FERC nominees slide to the December agenda

Source: By Jeremy Dillon and Geof Koss, E&E News reporters • Posted: Monday, October 5, 2020

A pair of pending nominations to the Federal Energy Regulatory Commission will need to wait until December for an uphill chance at confirmation before the Senate wraps up its session.

Senate Energy and Natural Resources Chairwoman Lisa Murkowski (R-Alaska) said in an interview that her committee would work to advance the two nominees but warned that an already crowded December calendar may make the prospects of them moving to the floor difficult to predict.

“It is something that I have consistently said: FERC has a lot of work, and we want to make sure that they’ve got the people, the commissioners that they need to do the work,” Murkowski told E&E News last week.

“And so how we’re able to move them out in a way before the end of the year when — who knows what the lame-duck session is going to look like — gets a little more complicated,” she added.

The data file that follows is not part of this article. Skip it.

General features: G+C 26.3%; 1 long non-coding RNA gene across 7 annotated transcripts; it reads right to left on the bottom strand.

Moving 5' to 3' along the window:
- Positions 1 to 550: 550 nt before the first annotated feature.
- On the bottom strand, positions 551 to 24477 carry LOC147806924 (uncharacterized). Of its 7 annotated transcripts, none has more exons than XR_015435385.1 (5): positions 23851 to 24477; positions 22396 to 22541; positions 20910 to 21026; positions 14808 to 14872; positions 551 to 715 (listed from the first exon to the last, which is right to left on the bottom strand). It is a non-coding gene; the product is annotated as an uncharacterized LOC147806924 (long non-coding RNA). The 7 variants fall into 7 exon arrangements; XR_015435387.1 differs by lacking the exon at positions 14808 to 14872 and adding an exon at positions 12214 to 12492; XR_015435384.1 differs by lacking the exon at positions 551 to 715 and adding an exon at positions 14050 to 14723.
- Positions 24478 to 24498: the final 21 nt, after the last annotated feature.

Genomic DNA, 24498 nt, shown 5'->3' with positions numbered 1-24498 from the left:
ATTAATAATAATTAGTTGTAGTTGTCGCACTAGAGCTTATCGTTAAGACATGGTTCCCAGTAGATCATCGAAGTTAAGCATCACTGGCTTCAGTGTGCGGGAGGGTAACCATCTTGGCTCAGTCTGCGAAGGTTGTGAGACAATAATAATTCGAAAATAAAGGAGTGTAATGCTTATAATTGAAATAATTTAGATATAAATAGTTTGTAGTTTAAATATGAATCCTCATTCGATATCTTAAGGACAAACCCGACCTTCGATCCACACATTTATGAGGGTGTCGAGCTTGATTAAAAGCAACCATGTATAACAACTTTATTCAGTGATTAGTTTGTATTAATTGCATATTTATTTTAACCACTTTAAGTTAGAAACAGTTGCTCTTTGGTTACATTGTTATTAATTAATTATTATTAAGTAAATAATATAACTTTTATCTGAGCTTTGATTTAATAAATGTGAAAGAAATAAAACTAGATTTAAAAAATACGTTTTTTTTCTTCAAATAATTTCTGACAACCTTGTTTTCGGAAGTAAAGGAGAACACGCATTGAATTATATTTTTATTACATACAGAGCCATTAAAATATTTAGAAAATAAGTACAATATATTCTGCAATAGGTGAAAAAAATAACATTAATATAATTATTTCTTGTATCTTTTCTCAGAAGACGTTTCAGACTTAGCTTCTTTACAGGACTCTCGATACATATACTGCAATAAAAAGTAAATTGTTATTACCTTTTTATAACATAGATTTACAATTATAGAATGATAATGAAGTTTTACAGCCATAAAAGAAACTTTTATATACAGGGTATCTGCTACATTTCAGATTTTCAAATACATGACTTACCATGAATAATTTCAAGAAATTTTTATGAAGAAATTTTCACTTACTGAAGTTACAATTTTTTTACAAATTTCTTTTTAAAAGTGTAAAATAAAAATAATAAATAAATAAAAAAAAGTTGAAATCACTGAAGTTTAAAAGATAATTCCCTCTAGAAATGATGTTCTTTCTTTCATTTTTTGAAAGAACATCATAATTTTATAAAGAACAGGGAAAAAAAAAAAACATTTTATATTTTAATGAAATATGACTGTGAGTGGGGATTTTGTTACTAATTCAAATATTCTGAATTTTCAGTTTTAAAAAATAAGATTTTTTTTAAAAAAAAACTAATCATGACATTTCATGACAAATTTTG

The ENR Committee held a largely noncontroversial confirmation hearing for the pair of nominees — Democrat Allison Clements and Republican Mark Christie — last month (E&E Daily, Sept. 17).

The White House named the two in a surprise July announcement amid lingering questions about whether the president would address the FERC vacancies before the elections.

Follow-up questions from lawmakers and an uncertain Senate schedule mean a committee vote on Christie and Clements is yet to be scheduled.

“And then you look at the calendar, and according to our calendar, we’re supposed to be kind of done by now, so we haven’t scheduled anything and don’t anticipate that we would schedule anything until after the elections in a lame-duck period,” said Murkowski.

The Senate is focused on judicial nominations and the Supreme Court pick before the elections, and the lame-duck session will focus on spending and defense legislation and other last-minute priorities.

That could leave FERC with three commissioners for the rest of 2020 and heading into 2021, just enough to secure a quorum.